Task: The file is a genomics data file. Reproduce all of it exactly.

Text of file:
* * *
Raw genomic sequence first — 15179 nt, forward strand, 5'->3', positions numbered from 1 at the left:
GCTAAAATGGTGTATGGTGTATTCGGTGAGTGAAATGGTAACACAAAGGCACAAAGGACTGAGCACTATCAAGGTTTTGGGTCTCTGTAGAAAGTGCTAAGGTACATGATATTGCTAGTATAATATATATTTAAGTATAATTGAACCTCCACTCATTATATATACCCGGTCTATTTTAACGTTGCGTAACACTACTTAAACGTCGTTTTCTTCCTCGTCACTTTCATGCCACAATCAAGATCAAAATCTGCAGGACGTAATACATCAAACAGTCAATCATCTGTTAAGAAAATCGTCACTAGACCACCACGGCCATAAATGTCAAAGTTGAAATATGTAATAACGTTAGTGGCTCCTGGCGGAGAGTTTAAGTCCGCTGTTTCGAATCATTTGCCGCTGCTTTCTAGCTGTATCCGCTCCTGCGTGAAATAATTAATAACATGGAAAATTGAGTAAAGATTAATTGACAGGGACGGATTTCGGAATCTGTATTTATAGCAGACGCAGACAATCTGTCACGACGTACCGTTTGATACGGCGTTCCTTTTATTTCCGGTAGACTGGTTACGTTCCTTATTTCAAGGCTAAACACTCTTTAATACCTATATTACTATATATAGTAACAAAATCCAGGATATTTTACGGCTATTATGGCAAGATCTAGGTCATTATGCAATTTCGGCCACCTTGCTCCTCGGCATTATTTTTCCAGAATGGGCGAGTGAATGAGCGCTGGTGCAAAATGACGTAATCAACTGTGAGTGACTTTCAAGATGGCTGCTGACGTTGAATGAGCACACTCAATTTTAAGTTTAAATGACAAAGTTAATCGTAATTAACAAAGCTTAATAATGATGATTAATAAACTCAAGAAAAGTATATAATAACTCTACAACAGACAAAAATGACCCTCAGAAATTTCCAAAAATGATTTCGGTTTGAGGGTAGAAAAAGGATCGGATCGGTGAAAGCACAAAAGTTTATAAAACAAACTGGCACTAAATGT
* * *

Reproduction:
Raw genomic sequence first — 15179 nt, forward strand, 5'->3', positions numbered from 1 at the left:
GCTAAAATGGTGTATGGTGTATTCGGTGAGTGAAATGGTAACACAAAGGCACAAAGGACTGAGCACTATCAAGGTTTTGGGTCTCTGTAGAAAGTGCTAAGGTACATGATATTGCTAGTATAATATATATTTAAGTATAATTGAACCTCCACTCATTATATATACCCGGTCTATTTTAACGTTGCGTAACACTACTTAAACGTCGTTTTCTTCCTCGTCACTTTCATGCCACAATCAAGATCAAAATCTGCAGGACGTAATACATCAAACAGTCAATCATCTGTTAAGAAAATCGTCACTAGACCACCACGGCCATAAATGTCAAAGTTGAAATATGTAATAACGTTAGTGGCTCCTGGCGGAGAGTTTAAGTCCGCTGTTTCGAATCATTTGCCGCTGCTTTCTAGCTGTATCCGCTCCTGCGTGAAATAATTAATAACATGGAAAATTGAGTAAAGATTAATTGACAGGGACGGATTTCGGAATCTGTATTTATAGCAGACGCAGACAATCTGTCACGACGTACCGTTTGATACGGCGTTCCTTTTATTTCCGGTAGACTGGTTACGTTCCTTATTTCAAGGCTAAACACTCTTTAATACCTATATTACTATATATAGTAACAAAATCCAGGATATTTTACGGCTATTATGGCAAGATCTAGGTCATTATGCAATTTCGGCCACCTTGCTCCTCGGCATTATTTTTCCAGAATGGGCGAGTGAATGAGCGCTGGTGCAAAATGACGTAATCAACTGTGAGTGACTTTCAAGATGGCTGCTGACGTTGAATGAGCACACTCAATTTTAAGTTTAAATGACAAAGTTAATCGTAATTAACAAAGCTTAATAATGATGATTAATAAACTCAAGAAAAGTATATAATAACTCTACAACAGACAAAAATGACCCTCAGAAATTTCCAAAAATGATTTCGGTTTGAGGGTAGAAAAAGGATCGGATCGGTGAAAGCACAAAAGTTTATAAAACAAACTGGCACTAAATGT